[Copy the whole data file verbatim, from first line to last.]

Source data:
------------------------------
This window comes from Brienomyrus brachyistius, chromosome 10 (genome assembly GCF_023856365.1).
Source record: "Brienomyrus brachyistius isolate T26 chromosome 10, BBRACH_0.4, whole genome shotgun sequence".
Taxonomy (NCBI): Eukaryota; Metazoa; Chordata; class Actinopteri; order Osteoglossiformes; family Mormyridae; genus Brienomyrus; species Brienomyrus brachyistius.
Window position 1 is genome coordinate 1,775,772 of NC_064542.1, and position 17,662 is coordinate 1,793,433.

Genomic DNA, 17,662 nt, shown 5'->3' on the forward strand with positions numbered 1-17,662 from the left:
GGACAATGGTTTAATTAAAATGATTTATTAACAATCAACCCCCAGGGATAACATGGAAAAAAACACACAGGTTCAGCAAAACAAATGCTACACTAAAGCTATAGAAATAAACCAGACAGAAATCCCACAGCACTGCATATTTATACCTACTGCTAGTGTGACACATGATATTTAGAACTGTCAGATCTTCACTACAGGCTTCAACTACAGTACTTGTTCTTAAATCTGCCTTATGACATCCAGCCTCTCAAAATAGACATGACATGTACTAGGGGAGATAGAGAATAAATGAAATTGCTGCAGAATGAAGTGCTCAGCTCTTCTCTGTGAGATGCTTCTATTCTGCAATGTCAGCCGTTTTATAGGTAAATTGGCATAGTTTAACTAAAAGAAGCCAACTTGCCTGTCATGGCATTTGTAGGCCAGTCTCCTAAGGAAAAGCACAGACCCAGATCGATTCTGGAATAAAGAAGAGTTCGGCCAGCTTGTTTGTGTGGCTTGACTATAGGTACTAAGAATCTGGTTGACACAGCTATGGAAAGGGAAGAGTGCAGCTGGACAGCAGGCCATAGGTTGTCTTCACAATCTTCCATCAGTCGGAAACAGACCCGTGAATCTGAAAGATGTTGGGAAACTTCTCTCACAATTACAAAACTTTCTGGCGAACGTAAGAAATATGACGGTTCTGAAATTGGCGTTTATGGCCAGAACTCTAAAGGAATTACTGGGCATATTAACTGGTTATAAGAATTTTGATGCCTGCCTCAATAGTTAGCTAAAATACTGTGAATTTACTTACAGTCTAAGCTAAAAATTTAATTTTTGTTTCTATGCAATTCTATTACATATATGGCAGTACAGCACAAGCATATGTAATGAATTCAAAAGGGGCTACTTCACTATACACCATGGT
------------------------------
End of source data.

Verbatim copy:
This window comes from Brienomyrus brachyistius, chromosome 10 (genome assembly GCF_023856365.1).
Source record: "Brienomyrus brachyistius isolate T26 chromosome 10, BBRACH_0.4, whole genome shotgun sequence".
Taxonomy (NCBI): Eukaryota; Metazoa; Chordata; class Actinopteri; order Osteoglossiformes; family Mormyridae; genus Brienomyrus; species Brienomyrus brachyistius.
Window position 1 is genome coordinate 1,775,772 of NC_064542.1, and position 17,662 is coordinate 1,793,433.

Genomic DNA, 17,662 nt, shown 5'->3' on the forward strand with positions numbered 1-17,662 from the left:
GGACAATGGTTTAATTAAAATGATTTATTAACAATCAACCCCCAGGGATAACATGGAAAAAAACACACAGGTTCAGCAAAACAAATGCTACACTAAAGCTATAGAAATAAACCAGACAGAAATCCCACAGCACTGCATATTTATACCTACTGCTAGTGTGACACATGATATTTAGAACTGTCAGATCTTCACTACAGGCTTCAACTACAGTACTTGTTCTTAAATCTGCCTTATGACATCCAGCCTCTCAAAATAGACATGACATGTACTAGGGGAGATAGAGAATAAATGAAATTGCTGCAGAATGAAGTGCTCAGCTCTTCTCTGTGAGATGCTTCTATTCTGCAATGTCAGCCGTTTTATAGGTAAATTGGCATAGTTTAACTAAAAGAAGCCAACTTGCCTGTCATGGCATTTGTAGGCCAGTCTCCTAAGGAAAAGCACAGACCCAGATCGATTCTGGAATAAAGAAGAGTTCGGCCAGCTTGTTTGTGTGGCTTGACTATAGGTACTAAGAATCTGGTTGACACAGCTATGGAAAGGGAAGAGTGCAGCTGGACAGCAGGCCATAGGTTGTCTTCACAATCTTCCATCAGTCGGAAACAGACCCGTGAATCTGAAAGATGTTGGGAAACTTCTCTCACAATTACAAAACTTTCTGGCGAACGTAAGAAATATGACGGTTCTGAAATTGGCGTTTATGGCCAGAACTCTAAAGGAATTACTGGGCATATTAACTGGTTATAAGAATTTTGATGCCTGCCTCAATAGTTAGCTAAAATACTGTGAATTTACTTACAGTCTAAGCTAAAAATTTAATTTTTGTTTCTATGCAATTCTATTACATATATGGCAGTACAGCACAAGCATATGTAATGAATTCAAAAGGGGCTACTTCACTATACACCATGGT